Translation:It is cold outside.
According to naver translate, that should be right, but this may be an issue of "outside" being both a noun and a preposition in English and only a preposition in Korean. For example, "Beside is cold" or "Over is cold" would not make sense. The omitted subject - in this sentence: "It (probably the weather)" - allows the sentence to work. I'm not sure of this, but it seems like a logical explanation. Can anyone confirm my suspicion here?
It is different because "it is cold outside" is more natural in English, but there is nothing technically wrong with "outside is cold" and I think the latter is a more direct way to think about the korean sentence in english. I also prefer that answer to "it is cold outside" because that formation comes from rules that do not apply in korean.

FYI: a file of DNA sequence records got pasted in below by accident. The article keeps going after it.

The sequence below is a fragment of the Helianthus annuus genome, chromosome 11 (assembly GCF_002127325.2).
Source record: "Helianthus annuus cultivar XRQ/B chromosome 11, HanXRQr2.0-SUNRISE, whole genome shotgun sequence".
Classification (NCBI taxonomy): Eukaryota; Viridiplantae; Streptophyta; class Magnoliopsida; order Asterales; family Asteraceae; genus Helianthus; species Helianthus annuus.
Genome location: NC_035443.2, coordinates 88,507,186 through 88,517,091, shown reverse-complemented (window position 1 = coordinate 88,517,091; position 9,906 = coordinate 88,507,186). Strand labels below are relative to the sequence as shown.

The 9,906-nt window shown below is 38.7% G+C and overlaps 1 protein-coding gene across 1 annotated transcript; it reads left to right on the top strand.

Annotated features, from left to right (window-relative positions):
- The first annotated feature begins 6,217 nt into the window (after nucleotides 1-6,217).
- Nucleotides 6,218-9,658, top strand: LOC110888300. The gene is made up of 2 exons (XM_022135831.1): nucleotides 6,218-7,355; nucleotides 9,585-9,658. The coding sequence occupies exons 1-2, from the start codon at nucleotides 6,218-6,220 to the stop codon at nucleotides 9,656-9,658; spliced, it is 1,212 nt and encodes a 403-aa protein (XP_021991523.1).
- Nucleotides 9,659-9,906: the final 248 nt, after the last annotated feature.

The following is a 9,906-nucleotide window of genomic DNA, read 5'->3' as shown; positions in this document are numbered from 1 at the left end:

I would offer that grammaticality is still only one (albeit incredibly important) part of passable speech and language use, the other being acceptability.
For me, I would say that many English dialects /also/ would say that "Outside is cold" is unacceptable, so when it's both ungrammatical AND unacceptable, then it's a pretty hard pass.
에 is a location marking particle and indicates where or to where the subject is or will be. 에서 indicates an action being done at a certain place by the subject, or from where a directional action is taking place.
I've used 밖에 춰워(요) with Koreans before and I've heard them use it too, so I know it's allowed. Whether or not it's technically grammatically correct though. I'm not really sure lol
Hope that helps!